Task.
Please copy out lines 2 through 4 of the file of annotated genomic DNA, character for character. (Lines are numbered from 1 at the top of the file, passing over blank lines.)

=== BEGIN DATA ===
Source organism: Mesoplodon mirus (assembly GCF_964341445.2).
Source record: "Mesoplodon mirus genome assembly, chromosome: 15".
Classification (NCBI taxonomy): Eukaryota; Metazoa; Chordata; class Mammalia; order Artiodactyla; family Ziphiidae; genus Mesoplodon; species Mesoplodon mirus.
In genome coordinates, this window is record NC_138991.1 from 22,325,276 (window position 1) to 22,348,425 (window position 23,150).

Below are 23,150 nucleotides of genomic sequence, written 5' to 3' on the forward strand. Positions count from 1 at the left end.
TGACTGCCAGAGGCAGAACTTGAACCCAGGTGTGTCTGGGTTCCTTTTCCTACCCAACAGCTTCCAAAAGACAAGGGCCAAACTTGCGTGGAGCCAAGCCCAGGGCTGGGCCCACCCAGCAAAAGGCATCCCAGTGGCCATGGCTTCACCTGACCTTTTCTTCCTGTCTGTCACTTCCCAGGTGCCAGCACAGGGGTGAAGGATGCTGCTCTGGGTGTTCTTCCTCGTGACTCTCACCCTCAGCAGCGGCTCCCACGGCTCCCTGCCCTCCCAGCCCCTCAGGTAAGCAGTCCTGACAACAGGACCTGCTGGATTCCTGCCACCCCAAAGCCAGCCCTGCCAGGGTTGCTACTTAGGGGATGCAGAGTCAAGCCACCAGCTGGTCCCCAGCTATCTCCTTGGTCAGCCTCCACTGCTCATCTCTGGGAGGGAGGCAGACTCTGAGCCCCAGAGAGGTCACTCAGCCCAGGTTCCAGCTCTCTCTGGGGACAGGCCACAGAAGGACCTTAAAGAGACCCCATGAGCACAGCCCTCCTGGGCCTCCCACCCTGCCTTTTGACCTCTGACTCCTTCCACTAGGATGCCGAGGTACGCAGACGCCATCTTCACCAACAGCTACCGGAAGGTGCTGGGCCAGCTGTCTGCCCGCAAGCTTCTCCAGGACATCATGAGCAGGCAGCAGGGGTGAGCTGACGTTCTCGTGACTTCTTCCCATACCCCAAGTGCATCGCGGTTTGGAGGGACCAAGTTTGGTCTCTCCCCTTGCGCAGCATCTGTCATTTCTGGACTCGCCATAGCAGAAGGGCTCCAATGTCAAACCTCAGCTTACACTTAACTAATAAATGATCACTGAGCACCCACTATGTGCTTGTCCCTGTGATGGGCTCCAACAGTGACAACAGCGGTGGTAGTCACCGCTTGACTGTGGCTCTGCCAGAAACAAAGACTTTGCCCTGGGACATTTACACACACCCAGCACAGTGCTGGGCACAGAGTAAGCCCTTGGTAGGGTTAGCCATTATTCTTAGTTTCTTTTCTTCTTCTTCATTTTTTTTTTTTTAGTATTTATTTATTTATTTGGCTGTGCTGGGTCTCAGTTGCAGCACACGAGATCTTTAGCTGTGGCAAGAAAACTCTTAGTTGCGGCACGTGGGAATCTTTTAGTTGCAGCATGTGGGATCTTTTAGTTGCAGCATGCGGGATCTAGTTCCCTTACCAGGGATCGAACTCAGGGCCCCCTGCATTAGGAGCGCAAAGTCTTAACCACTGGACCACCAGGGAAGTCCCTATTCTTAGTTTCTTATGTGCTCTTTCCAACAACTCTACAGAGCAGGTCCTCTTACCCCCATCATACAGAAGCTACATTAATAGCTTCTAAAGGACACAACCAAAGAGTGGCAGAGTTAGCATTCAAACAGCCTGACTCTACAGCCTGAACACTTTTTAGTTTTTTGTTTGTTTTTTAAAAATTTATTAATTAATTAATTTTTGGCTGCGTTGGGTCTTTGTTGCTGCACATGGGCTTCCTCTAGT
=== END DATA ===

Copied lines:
Source record: "Mesoplodon mirus genome assembly, chromosome: 15".
Classification (NCBI taxonomy): Eukaryota; Metazoa; Chordata; class Mammalia; order Artiodactyla; family Ziphiidae; genus Mesoplodon; species Mesoplodon mirus.
In genome coordinates, this window is record NC_138991.1 from 22,325,276 (window position 1) to 22,348,425 (window position 23,150).